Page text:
Various waste products are formed in our body as a result of many
metabolic activities taking place inside the body. These waste substances if
accumulated would poison cells or slow down their metabolism. Hence, the body must
get rid of these unwanted substances.The metabolic wastes to be excreted include
CO2, H2O, fat, ammonia, urea and uric acid. (EXCRETION SYSTEM)
The nourishment coming from food that is simplified or processed by digestion is consumed by the blood and conveyed all through the body. When this absorbed food is broken down in the tissues and many toxic and poisonous substances are produced which should be removed as they may be fatal if present beyond a certain concentration. The removal of these substances is known as excretion. Excretion and osmoregulation, both are interconnected processes and occur side by side. in higher vertebrates like humans, kidneys perform both the functions, excretion as well as osmoregulation.The system responsible for these function is known as the excretory system or  urinary system

1)Excretion: It is the removal of metabolic waste from the body. (EXCRETION SYSTEM)

2) Osmoregulation: It is the process by which the water content and ion concentration are regulated in the cells. By this, the osmotic pressure (thrust) of blood is kept constant. (balanced) (EXCRETION SYSTEM)


Humans possess a number of excretory organs like skin, lungs, liver and kidneys. Skin,
lungs and liver are considered as accessory excretory organs while  Kidneys are the
most important excretory organs.

1)SKIN *salts


*some ions

Here excretory products pass out through the ducts of glands and pores
2)SWEAT GLAND *dissolved salts like sodium chloride

*lactic acid

*traces of urea

*amino acids


Sweat flows out from the sweat gland ducts on the surface of the skin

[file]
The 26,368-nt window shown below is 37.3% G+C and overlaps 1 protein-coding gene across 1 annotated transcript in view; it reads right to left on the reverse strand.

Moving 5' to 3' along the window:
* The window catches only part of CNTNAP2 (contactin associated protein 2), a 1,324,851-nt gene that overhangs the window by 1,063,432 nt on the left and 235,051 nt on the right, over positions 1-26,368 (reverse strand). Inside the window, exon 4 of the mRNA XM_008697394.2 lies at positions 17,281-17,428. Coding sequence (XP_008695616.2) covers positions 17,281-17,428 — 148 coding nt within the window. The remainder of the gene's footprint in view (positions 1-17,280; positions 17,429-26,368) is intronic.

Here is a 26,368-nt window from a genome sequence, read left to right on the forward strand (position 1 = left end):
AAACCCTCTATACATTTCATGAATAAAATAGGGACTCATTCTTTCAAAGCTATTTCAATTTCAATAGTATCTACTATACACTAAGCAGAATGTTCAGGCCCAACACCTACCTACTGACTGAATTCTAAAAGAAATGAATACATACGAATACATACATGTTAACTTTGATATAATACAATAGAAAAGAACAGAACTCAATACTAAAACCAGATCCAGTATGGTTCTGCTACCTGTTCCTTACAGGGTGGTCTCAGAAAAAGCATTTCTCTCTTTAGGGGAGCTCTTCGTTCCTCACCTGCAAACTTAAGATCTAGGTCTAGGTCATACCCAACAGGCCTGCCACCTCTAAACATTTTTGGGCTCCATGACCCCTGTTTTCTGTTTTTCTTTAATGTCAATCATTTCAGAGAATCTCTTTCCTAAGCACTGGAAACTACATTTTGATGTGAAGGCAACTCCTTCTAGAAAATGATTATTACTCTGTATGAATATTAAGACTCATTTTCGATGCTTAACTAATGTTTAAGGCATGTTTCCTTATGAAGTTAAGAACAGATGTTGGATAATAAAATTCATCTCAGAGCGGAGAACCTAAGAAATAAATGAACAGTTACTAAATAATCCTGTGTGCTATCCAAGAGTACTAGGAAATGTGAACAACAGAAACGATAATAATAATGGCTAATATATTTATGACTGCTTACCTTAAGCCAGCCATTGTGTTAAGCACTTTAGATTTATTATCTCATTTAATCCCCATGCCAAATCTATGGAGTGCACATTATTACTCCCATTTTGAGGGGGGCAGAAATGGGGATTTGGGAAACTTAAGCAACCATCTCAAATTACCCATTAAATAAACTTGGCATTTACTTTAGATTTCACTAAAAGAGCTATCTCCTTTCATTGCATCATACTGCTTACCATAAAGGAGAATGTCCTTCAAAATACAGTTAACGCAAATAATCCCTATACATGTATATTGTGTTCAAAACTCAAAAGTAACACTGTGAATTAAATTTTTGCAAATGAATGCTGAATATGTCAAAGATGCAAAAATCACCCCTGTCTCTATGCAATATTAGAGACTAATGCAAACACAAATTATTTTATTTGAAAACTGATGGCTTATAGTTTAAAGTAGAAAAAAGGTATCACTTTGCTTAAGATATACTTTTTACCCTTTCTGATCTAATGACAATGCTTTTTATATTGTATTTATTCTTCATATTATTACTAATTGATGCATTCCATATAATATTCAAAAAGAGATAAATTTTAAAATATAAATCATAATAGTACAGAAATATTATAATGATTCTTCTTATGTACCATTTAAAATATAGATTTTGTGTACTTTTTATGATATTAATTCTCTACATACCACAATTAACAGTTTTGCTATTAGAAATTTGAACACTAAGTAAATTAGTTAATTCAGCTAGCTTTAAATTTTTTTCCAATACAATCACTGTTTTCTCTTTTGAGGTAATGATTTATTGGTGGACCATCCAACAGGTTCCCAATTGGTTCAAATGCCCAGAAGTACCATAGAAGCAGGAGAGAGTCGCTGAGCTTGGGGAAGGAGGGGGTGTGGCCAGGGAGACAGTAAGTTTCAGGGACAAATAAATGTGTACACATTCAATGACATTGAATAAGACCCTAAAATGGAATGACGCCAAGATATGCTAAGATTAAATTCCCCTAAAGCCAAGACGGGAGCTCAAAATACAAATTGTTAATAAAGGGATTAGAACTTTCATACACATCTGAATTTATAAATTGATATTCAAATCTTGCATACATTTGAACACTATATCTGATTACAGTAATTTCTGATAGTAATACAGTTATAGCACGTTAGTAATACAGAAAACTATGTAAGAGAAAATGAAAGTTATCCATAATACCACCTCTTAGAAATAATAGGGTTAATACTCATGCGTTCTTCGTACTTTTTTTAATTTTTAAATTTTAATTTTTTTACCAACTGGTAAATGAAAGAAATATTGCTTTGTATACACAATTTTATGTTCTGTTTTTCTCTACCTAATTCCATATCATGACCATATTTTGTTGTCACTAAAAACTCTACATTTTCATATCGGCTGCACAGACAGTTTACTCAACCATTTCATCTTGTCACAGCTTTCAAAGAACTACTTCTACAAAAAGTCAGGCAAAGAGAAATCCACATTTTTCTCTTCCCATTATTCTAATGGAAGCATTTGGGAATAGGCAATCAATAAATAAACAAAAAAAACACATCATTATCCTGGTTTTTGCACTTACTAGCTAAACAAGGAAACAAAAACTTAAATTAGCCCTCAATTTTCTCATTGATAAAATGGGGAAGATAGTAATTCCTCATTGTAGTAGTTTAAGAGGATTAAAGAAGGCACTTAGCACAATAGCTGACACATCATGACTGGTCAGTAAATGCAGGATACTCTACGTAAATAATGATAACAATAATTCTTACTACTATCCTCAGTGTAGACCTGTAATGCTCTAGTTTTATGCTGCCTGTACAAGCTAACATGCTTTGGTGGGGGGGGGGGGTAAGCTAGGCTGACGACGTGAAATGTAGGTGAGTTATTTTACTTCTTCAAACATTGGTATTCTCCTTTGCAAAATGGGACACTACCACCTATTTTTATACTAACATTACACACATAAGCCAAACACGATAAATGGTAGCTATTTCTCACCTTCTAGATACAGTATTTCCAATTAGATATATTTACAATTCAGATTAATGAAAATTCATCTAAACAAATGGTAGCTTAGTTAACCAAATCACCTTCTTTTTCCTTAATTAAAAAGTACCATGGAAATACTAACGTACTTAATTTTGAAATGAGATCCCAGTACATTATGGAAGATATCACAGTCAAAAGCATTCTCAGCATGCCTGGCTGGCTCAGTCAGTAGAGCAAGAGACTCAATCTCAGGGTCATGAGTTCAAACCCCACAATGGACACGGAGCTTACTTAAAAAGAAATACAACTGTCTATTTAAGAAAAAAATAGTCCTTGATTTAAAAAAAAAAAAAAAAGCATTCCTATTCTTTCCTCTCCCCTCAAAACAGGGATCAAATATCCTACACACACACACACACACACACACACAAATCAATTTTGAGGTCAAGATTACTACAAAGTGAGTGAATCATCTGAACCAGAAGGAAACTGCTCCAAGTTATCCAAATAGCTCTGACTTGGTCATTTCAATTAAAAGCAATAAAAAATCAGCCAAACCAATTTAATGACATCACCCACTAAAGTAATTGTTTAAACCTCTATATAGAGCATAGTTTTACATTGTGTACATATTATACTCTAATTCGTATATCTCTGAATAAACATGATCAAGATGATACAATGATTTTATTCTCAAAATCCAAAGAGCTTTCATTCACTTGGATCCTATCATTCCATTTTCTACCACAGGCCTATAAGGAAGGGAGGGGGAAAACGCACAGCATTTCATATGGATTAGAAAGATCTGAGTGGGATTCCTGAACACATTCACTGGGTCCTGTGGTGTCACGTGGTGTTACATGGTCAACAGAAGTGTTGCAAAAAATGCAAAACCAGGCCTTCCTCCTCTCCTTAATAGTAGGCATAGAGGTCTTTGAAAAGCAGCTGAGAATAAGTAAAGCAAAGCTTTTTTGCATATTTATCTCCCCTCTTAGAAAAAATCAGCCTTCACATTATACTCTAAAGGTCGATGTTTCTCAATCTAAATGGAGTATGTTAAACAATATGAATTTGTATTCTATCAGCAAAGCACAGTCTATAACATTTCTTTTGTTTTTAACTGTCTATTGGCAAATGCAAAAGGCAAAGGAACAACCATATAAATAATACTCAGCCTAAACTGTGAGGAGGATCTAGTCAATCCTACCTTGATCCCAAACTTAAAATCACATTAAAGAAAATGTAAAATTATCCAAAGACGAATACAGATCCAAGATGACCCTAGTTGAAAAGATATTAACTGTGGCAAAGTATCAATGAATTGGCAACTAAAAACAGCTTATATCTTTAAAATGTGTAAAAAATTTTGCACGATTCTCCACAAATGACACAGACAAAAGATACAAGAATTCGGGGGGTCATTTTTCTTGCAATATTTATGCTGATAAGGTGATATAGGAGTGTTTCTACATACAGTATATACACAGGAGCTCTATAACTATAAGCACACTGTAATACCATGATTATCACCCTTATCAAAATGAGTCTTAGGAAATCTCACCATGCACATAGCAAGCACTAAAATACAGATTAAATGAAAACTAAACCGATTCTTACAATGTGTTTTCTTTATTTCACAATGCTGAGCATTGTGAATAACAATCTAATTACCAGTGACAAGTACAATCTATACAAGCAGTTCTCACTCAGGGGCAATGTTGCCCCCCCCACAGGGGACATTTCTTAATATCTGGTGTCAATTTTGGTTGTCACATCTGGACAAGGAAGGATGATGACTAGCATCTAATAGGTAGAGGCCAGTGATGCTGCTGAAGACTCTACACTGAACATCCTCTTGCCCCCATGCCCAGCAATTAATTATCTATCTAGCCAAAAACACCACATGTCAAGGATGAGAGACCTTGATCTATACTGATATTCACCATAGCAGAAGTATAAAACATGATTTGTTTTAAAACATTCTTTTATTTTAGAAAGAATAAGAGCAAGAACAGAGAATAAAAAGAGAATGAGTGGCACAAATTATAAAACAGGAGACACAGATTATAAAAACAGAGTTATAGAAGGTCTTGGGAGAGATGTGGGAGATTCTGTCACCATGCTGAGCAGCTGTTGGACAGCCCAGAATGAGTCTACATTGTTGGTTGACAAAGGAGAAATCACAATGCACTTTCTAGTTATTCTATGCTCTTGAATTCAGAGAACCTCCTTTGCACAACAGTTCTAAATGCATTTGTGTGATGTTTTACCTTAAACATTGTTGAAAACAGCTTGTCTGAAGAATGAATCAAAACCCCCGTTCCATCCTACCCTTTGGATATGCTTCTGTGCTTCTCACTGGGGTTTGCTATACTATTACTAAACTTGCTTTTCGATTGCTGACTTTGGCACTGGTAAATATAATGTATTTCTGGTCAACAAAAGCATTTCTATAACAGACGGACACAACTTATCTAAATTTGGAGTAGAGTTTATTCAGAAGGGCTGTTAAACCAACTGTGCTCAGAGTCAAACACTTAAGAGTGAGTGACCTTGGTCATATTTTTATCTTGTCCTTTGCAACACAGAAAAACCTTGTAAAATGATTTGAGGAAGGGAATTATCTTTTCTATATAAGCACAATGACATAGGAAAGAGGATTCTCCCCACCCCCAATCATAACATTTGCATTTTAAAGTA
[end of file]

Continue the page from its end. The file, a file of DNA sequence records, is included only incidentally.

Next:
3)SEBACEOUS GLAND *wax-like secretion containing lipids, sterols, fatty acids, hydrocarbon



These are secreted out through the ducts on the surface of the skin
4)LUNGS *carbon dioxide

*water vapour

These are removed by way of expiration.
5)LIVER *bile pigment-containing biliverdin and bilirubin Removed along with faeces.
6)LIVER *cholesterol

*products of complex hormones




*urea formed by the reation of ammonia with CO2

Removed along with faeces

7)KIDNEYS *urea

*other nitrogenous waste

Eliminated through urine.



The excretory system in human beings consists of the following parts: (  EXCRETION SYSTEM)
* Kidneys
* ureters
* urinary bladder


The Kidneys are ruddy dark colored or dark pink in coloured, a combined structure that lie along the backside of the stomach on either side of the vertebral column section. They are protected by the last two pairs of ribs (floating ribs). The shape of the kidney is of bean seed with a length of 10 cm, breadth of 6 cm and with the thickness of 4 cm. The right kidney is situated somewhat lower than the left kidney as the correct side of the stomach hole is occupied by the liver. They are held in position by padding. On the inner side of the concave or curved side of the kidney is present a

notch or ridge which is called hilum. It is the place from where the ureter and the renal vein come out and the renal artery enters to kidney.


The ureters arise from within the renal sinus of the kidneys at hilum. The anterior part of each ureter is a funnel-shaped structure, the renal pelvis. The ureters passes urine from the kidneys to the urinary bladder.
Each ureter opens obliquely in the urinary bladder by a slit-like aperture to prevent
back flow of the urine.